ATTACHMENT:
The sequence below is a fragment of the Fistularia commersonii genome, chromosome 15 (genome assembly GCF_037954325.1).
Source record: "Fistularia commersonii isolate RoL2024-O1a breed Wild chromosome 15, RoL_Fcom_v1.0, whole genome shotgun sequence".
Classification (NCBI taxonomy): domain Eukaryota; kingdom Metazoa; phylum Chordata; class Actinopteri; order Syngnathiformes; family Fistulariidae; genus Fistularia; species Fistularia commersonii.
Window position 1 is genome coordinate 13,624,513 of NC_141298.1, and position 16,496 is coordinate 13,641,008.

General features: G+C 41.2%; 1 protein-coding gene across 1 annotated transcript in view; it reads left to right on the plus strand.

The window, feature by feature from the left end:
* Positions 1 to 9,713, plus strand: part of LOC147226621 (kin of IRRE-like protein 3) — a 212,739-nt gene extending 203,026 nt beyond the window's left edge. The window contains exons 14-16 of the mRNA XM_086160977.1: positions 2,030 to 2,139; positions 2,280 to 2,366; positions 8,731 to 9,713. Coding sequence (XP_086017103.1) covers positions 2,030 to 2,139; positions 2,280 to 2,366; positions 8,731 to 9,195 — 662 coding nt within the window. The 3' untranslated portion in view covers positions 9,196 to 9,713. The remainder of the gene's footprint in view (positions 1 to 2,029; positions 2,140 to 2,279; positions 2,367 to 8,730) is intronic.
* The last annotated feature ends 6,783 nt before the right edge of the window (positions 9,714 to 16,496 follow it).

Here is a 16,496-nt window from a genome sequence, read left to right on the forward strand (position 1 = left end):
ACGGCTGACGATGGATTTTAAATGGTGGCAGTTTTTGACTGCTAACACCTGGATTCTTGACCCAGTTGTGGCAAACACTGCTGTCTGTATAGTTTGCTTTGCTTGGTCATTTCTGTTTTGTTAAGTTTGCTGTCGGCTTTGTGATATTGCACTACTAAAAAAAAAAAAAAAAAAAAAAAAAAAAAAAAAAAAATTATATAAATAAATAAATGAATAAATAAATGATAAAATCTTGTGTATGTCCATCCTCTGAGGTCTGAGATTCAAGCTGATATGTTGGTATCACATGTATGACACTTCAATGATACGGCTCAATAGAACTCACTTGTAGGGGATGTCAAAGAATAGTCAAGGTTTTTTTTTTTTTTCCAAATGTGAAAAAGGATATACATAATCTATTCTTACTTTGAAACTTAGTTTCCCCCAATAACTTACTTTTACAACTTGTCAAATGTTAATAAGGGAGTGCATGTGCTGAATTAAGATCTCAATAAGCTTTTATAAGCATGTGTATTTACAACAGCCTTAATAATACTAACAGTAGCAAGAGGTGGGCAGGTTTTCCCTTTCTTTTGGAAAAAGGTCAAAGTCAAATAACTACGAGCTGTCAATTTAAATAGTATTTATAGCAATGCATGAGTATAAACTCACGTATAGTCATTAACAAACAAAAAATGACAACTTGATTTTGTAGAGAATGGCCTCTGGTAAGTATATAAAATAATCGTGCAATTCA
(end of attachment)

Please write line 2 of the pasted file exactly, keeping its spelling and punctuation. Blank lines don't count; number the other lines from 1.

Source record: "Fistularia commersonii isolate RoL2024-O1a breed Wild chromosome 15, RoL_Fcom_v1.0, whole genome shotgun sequence".